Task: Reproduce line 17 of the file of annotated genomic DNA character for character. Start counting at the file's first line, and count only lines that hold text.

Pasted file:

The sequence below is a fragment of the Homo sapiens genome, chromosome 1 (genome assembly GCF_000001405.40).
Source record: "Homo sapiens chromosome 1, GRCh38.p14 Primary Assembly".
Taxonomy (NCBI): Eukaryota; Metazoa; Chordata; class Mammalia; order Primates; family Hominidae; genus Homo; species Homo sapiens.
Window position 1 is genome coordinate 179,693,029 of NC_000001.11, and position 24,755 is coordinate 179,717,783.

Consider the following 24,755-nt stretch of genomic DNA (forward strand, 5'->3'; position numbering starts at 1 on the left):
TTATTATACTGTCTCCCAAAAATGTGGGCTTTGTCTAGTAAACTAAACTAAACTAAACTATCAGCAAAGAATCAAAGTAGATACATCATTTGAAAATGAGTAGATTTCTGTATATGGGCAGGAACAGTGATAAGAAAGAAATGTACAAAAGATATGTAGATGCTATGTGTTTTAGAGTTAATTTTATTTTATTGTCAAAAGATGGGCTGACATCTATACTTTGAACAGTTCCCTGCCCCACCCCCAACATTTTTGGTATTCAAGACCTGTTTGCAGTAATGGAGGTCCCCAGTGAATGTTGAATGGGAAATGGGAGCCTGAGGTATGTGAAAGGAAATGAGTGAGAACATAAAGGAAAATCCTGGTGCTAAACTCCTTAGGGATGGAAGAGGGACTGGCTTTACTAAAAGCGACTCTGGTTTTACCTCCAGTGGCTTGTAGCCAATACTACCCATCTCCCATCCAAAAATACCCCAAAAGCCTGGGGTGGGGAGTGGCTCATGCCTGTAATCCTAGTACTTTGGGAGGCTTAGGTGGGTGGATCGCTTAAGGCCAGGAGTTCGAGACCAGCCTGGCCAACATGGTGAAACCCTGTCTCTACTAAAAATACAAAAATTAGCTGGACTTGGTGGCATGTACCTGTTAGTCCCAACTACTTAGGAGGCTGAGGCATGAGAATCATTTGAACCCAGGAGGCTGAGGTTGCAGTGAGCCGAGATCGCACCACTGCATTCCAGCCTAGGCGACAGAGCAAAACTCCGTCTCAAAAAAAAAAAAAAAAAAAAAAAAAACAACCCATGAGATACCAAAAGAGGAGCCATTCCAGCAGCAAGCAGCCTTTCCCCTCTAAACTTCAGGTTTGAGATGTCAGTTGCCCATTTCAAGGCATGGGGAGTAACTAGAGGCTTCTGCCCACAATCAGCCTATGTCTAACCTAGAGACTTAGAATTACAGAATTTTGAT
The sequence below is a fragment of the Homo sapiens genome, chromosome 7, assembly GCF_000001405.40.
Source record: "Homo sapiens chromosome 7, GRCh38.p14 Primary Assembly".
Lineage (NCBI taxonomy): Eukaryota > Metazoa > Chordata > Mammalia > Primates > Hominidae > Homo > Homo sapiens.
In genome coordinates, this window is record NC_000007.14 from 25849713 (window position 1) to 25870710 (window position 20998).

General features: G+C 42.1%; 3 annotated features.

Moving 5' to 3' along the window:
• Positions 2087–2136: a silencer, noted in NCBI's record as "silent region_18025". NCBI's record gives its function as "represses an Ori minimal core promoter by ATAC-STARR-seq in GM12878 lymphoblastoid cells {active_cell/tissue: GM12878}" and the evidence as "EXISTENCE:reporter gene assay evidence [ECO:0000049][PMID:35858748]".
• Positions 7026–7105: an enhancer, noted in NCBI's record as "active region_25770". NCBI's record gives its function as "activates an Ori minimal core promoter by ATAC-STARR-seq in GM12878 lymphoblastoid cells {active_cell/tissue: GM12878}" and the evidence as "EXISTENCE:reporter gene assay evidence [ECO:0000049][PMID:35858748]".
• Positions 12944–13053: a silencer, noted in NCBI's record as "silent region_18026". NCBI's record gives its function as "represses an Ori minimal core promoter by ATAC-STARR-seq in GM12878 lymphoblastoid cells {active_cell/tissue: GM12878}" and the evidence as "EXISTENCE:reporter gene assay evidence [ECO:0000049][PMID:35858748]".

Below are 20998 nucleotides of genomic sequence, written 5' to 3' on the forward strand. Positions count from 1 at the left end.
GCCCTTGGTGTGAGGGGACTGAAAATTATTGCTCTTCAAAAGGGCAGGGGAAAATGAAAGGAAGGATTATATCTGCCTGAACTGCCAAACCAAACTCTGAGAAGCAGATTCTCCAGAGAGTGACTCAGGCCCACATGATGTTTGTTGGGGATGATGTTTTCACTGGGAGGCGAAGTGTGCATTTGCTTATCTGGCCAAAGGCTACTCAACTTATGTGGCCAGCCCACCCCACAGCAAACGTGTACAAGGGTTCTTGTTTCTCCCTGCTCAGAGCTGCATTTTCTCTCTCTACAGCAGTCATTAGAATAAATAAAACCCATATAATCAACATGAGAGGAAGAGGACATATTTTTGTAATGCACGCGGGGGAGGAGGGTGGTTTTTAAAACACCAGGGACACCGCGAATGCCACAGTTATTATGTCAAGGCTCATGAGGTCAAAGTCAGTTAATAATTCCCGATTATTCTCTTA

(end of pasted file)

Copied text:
GCCCTTGGTGTGAGGGGACTGAAAATTATTGCTCTTCAAAAGGGCAGGGGAAAATGAAAGGAAGGATTATATCTGCCTGAACTGCCAAACCAAACTCTGAGAAGCAGATTCTCCAGAGAGTGACTCAGGCCCACATGATGTTTGTTGGGGATGATGTTTTCACTGGGAGGCGAAGTGTGCATTTGCTTATCTGGCCAAAGGCTACTCAACTTATGTGGCCAGCCCACCCCACAGCAAACGTGTACAAGGGTTCTTGTTTCTCCCTGCTCAGAGCTGCATTTTCTCTCTCTACAGCAGTCATTAGAATAAATAAAACCCATATAATCAACATGAGAGGAAGAGGACATATTTTTGTAATGCACGCGGGGGAGGAGGGTGGTTTTTAAAACACCAGGGACACCGCGAATGCCACAGTTATTATGTCAAGGCTCATGAGGTCAAAGTCAGTTAATAATTCCCGATTATTCTCTTA